BY EMMA G. FITZSIMMONS MARCH 2, 2015
After Allison Liao, 3, was killed by a car in Queens, the man who was behind the wheel, Ahmad Abu-Zayedeh, was not charged. But last month, his driver’s license was revoked by the state, after a long campaign by the girl’s parents, Amy Tam-Liao and Hsi-Pei Liao.
The news was a relief to the Liaos, who were intent on finding a way to hold Mr. Abu-Zayedeh accountable for the 2013 crash, which killed their daughter as she crossed Main Street with her grandmother.
Then they learned that Mr. Abu-Zayedeh could reapply for his license in 30 days, and they found themselves once again feeling frustrated and powerless.
“No amount of time would be satisfactory to me,” Ms. Tam-Liao said in an interview. “We lost our child. To hear that it was 30 days was beyond upsetting.”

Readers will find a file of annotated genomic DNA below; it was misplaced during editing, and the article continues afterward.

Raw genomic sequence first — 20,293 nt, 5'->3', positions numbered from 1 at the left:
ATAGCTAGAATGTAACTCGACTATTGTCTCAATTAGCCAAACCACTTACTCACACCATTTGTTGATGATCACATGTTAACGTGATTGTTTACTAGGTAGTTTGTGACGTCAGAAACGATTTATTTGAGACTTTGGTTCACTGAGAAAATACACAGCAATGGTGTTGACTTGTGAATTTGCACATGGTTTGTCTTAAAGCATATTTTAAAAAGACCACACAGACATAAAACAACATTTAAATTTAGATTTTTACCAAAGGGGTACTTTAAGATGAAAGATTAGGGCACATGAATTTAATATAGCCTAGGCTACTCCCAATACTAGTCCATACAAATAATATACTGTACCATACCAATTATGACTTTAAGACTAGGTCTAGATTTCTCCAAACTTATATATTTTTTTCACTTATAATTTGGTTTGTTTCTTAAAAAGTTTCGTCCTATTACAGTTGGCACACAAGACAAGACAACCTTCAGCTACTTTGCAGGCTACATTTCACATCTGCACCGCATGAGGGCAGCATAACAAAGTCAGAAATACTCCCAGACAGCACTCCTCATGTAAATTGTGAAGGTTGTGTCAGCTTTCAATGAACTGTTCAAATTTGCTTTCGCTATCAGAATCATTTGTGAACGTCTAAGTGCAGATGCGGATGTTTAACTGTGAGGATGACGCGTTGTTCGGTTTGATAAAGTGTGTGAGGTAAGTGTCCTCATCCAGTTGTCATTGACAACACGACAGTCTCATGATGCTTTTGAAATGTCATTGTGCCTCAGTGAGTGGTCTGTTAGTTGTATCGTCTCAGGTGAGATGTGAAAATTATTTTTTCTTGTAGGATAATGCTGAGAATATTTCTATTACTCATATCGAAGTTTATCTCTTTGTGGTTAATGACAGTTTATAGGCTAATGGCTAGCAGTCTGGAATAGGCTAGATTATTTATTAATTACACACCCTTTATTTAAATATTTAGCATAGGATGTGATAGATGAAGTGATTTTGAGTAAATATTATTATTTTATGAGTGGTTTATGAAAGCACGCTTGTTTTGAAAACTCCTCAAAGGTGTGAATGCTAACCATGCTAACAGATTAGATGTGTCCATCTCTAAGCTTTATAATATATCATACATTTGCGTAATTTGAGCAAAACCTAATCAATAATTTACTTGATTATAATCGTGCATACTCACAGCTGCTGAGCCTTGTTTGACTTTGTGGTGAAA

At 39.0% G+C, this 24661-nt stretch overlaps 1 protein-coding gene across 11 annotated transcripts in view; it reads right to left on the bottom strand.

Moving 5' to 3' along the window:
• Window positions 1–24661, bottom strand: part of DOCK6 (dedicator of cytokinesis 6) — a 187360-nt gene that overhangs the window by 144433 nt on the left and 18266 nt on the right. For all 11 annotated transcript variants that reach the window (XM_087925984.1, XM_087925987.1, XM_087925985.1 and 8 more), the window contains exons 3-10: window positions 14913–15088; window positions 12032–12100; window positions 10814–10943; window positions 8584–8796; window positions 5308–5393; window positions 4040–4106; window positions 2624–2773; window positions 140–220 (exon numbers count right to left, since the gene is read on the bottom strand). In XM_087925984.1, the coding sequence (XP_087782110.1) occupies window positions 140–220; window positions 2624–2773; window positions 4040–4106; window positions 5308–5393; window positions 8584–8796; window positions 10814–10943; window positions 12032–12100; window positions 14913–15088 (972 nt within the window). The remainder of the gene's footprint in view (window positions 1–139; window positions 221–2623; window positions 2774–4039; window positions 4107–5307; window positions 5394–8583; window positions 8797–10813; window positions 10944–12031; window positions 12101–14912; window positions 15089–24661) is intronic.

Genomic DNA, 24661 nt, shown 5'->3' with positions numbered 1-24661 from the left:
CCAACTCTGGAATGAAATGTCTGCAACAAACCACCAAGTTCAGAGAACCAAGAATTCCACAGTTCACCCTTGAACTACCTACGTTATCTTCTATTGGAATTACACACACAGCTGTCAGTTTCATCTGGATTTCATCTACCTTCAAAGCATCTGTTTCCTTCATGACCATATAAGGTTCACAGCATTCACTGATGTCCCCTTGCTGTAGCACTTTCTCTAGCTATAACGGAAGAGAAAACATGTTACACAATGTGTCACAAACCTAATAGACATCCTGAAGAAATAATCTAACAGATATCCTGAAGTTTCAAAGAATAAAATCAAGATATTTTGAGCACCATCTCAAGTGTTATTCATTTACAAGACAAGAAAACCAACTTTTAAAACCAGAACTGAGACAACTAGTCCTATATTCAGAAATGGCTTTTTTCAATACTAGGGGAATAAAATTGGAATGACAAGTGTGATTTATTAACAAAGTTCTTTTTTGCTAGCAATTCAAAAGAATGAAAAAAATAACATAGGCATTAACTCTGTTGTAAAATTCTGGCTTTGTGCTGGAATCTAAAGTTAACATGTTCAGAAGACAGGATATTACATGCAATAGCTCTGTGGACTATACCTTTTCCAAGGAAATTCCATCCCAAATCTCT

The Queens district attorney’s office said that it did not charge Mr. Abu-Zayedeh because its investigation with the police determined that the death was “not the result of criminality on the part of the driver.” A lawyer for Mr. Abu-Zayedeh, Frank Scahill, said the crash appeared to be a “horribly tragic accident.”
Most drivers in New York City do not face felony criminal charges in traffic fatalities, unless they were intoxicated or left the scene. The courts have interpreted state law as setting a high bar for criminally negligent homicide convictions in these cases, and prosecutors have generally heeded the courts’ direction.
In recent years, the state’s highest court, the Court of Appeals, has reversed some convictions, saying a driver’s actions must be not only negligent but also “morally blameworthy.”
A year after Mayor Bill de Blasio announced his Vision Zero plan to eliminate traffic deaths, safety advocates are calling for increased prosecution of drivers who violate traffic laws, including a new one that makes failure to yield a misdemeanor, instead of a traffic violation, if a pedestrian is killed or injured. They are also asking the State Department of Motor Vehicles to suspend a driver’s license after serious offenses as a way of deterring dangerous driving.